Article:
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Jul
29
comment Defining the azimuthal equidistant projection of an Environment Canada weather radar map
@whuber thank you for this useful caution. Why then would my graphical intuition be incorrect: examining the map above there have been 6 concentric circles spaced at 40 km added by the cartographer. The sixth from the centre is tangent with the map borders, implying that the borders of the map are 240 km from its centre. Understanding that a degree of latitude and longitude are not equidistant, why is not sufficient to separately find the latitude that is 240 km north of the centre point, and the longitude that is 240 km west of the centre point in order to find the top left corner?
Jul
28
accepted Defining the azimuthal equidistant projection of an Environment Canada weather radar map
Jul
28
comment Defining the azimuthal equidistant projection of an Environment Canada weather radar map
Assuming this map is true in its alignment, then the coordinates of the corners can be found by adding or subtracting 240 km of latitude or longitude given the centre point.
Jul
28
comment Defining the azimuthal equidistant projection of an Environment Canada weather radar map
A critical and very useful piece of information is evident upon zooming into the 40 km scale bar on the right. Each pixel in this GIF is square representing 1 km in dimension. It is therefore trivial to determine the corners of the map for georeferencing. The centre is at (240,240) in the GIF coordinate system, so each corner is therefore 339.4 km distant from the known longlat coordinates at the centre of the map.
Jul
28
comment Defining the azimuthal equidistant projection of an Environment Canada weather radar map
This is very useful for defining the projection @mkennedy. What would be an efficient way to determine the coordinates of the corners of the GIF, i.e. to georeference the GIF. All I have is the scale bar on the right and,the longlat of the centre point. Features (i.e lakes) with known locations are poorly depicted. Presumably the dimensionality in km of each raster cell could be derived from the scale bar, and then the corners georeferenced using the Euclidean distance in km converted from the raster distance. Is there a more efficient way with ArcGIS?
Jul
28
revised Defining the azimuthal equidistant projection of an Environment Canada weather radar map
added 41 characters in body
Jul
28
asked Defining the azimuthal equidistant projection of an Environment Canada weather radar map
Sep
24
awarded  Autobiographer
Jul
2
awarded  Curious
Feb
21
awarded  Popular Question
Mar
3
awarded  Yearling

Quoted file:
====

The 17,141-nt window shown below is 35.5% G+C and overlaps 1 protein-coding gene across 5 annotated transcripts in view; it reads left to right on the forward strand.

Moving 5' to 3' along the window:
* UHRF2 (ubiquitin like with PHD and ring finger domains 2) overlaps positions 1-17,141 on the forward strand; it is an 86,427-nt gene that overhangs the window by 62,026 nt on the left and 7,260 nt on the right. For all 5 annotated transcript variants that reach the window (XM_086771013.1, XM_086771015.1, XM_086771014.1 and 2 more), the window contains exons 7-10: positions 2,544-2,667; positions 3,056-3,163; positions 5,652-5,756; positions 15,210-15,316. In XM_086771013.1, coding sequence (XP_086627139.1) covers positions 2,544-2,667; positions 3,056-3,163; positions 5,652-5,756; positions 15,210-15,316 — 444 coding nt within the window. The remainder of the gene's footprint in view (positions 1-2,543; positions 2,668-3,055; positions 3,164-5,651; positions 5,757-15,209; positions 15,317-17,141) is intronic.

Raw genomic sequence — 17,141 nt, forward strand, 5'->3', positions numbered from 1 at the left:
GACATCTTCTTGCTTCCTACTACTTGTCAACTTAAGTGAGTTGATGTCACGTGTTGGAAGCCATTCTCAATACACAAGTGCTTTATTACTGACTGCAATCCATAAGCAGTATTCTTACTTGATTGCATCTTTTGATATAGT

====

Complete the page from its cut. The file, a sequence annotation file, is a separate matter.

Jul
4
accepted Correct use of the terms geographic, path, and Euclidean distance
Jul
4
comment Correct use of the terms geographic, path, and Euclidean distance
Utterly comprehensive and detailed answer! I thought that cost distance calculations were typically implemented using graph theory representations of rasters. The cost distances are, then, found as the minimum weight path through a weighted graph. While this may be a typical algorithmic solution, is the approach you imply likely to be more efficient?
May
17
comment Opening ArcGIS layer package in open source software?
Very helpful. As indicated in your figure, the shapefiles I was looking for were in commonData\Data0
May
17
accepted Opening ArcGIS layer package in open source software?
May
16
asked Opening ArcGIS layer package in open source software?
Apr
30
awarded  Commentator
Apr
30
comment How to intersect lines and polygons in R?
@Simbamangu it doesn't seem that gIntersection() will really do what you want. If your lines, forming a grid, were polygonized, it might work, but this is probably not what you want. I suggest asking this either on StackOverflow where more spatial R folks hang out, or on the R-sig-geo list where you'll reach the architects of rgeos and related tools.
Apr
24
accepted What are some examples of model-based upscaling of raster data?
Apr
22
comment How to intersect lines and polygons in R?
@Simbamangu I just used your files to run the above script, and I found that the line should be changed to: poly <- readShapePoly("poly.shp"). There are no files polygon.* in the zip you provided. It then worked for me, performing the intersection as expected. Could the error be as simple as loading the wrong shape file? (I am using rgeos package version 0.2-1 under R 2.14.2)